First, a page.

First Knowledge of Grizzly Bears
Until the four-year transcontinental explorations of Captains Meriwether Lewis and William Clark, and the Corps of Discovery (1803-1806), the modern world knew little to nothing about the very large, dangerous, and prominent mammal that inhabited the western area of the United States. However, thanks to the many men who followed in Lewis and Clark’s footsteps and risked their lives to travel deep into an uncharted territory, and experienced almost daily encounters with this animal, we have today an abundance of information on the grizzly bear. These harrowing incidents proved to be dangerous and sometimes fatal, therefore worthy of taking note. By examining the journals and letters of those who crossed paths with and lived in close proximity to the grizzly, we can gather a definite sense of fear and fascination.
The grizzly bear’s name itself gives us insight into how the men of the time felt about the creature. The grizzly’s scientific name, Ursus Arctos, or Ursus Arctos horribilis (as it has commonly been referred to), literally means “Horrible Bear”. Weighing anywhere from 300 to almost 800 pounds, claws measuring 3 to 4 inches long, and towering 7 feet into the air when standing up, the grizzly was both a feared and admired foe.
Throughout the 1800s, explorers and later mountain men proceeded on their travels with great caution. Constantly on guard and weapon in hand, they remained vigilant. For if any would stumble upon a grizzly, that man would have only a few precious seconds to act to save his life.
Lewis & Clark’s Encounters with the Grizzly Bear
Even before their first encounter with a grizzly bear, Lewis and Clark had heard numerous tales about this terrifying animal while staying the winter at Ft. Mandan. The expedition crew was told many stories by the Mandan Indians, “…about the mysterious monster. The Indians told them how they ‘hunted [the grizzly] in parties of eight or ten man,’ and that ‘the warriors wore paint as they would when going to war against their enemies.”
These stories most likely struck fear and apprehension in the men who would soon be going into that part of the country. They pushed on however, believing that the grizzly “was not dangerous if the hunter was skillful.” Later in their journals, Lewis and Clark note that they were wrong. Even armed with a rifle, it would take many shots to bring down a grizzly. Many times this would only enrage the animal and it would continue to charge towards its intended victim as he struggled to re-load his gun quickly. Although the grizzly could not climb, they were excellent swimmers, and thus even diving into a stream or river to escape would sometimes prove to be unsuccessful. The Corps of Discovery had many run-ins with grizzly bears, yet surprisingly not one man on their expedition was ever fatally wounded by one.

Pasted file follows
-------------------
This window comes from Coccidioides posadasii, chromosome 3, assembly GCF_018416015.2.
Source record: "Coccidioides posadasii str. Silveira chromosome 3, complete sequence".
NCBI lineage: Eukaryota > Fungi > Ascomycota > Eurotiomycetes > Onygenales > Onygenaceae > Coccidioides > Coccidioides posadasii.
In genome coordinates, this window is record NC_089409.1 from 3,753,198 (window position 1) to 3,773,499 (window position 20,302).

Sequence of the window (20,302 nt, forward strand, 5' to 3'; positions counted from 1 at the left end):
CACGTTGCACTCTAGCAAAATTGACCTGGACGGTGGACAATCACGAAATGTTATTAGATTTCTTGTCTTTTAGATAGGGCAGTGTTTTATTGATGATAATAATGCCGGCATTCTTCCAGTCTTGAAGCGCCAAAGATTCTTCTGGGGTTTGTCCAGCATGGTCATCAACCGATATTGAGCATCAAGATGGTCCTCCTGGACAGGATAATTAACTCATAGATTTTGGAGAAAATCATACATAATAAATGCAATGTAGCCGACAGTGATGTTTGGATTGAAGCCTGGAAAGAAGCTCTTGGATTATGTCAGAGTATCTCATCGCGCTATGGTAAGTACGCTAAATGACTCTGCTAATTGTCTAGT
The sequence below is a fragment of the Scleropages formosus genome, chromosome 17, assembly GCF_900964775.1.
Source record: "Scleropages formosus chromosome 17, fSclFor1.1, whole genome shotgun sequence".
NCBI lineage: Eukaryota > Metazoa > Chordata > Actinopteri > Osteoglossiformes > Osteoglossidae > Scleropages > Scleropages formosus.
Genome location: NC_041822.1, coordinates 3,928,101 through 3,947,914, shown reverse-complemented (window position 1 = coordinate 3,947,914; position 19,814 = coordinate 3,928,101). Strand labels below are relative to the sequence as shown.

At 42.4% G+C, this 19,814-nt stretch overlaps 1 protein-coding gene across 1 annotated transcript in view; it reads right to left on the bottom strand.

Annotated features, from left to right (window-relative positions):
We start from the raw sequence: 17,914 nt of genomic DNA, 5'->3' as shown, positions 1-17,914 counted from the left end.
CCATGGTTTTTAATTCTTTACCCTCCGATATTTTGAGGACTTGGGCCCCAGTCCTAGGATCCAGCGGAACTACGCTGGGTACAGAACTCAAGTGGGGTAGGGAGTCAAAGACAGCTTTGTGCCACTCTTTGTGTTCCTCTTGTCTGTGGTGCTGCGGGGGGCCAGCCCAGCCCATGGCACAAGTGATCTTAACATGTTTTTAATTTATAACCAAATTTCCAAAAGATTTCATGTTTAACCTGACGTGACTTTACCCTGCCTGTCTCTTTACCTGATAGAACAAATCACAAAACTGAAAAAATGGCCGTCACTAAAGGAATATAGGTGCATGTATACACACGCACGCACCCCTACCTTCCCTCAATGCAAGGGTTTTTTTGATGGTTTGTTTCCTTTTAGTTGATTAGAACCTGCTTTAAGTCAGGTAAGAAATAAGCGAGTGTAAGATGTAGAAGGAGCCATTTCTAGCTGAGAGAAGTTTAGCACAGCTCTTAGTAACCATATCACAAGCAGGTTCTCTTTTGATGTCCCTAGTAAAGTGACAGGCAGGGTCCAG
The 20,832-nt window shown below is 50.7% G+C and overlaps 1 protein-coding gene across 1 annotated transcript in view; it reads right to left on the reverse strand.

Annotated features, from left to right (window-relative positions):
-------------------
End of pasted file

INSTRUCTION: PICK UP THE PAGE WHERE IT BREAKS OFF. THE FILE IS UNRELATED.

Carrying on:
Mountain Men & The Grizzly Bear
“Next to the harsh environment, the primary opponents of the mountain men were the constant threat of the plundering Blackfoot Indians and the indestructible grizzly.”
–Mountain Man & Grizzly by author Fred R. Gowans
In 1822, as William H. Ashley and his 100 trapping men entered the mountains, they no doubt heard countless stories and warnings of the grizzly bear. What they were unaware of at the time was that they would acquire, “…more information pertaining to the grizzly than any other group of people during the nineteenth century. If a list describing the nature of the grizzly bear had been compiled by mountain men from their actual experiences and sent to St. Louis to serve as a warning to the greenhorn who would be coming to the summer rendezvous, the following images of the grizzly…could have been included: no fear of man, almost impossible to kill, expert swimmers, faster than our horses, unbelievable strength, kills bison, buries kill in hole, strikes with forepaw, will return and maul victim if tormented, will avoid man if possible, tears up ground when wounded, will attack gun when fired upon, attacks horses, attacks at night, cubs are ferocious, country abounds with, does not climb tree, must have guards around camp at night for protection against, must shoot in eye or just behind ear to kill, guns only infuriate, often plays dead, attacks with open mouth, drawn into camp by food cooking, poor eyesight, will try to dig up tree or break them down when trapper has sought their safety, bites and scratches at wound with claws, large as ox, person should stand and face if attacked, will come within a few yards and stand on hind legs and look you in the eye, if you run you’re dead, one shot thirty times before killed, trapper usually in shock for one-half hour after encounter with…”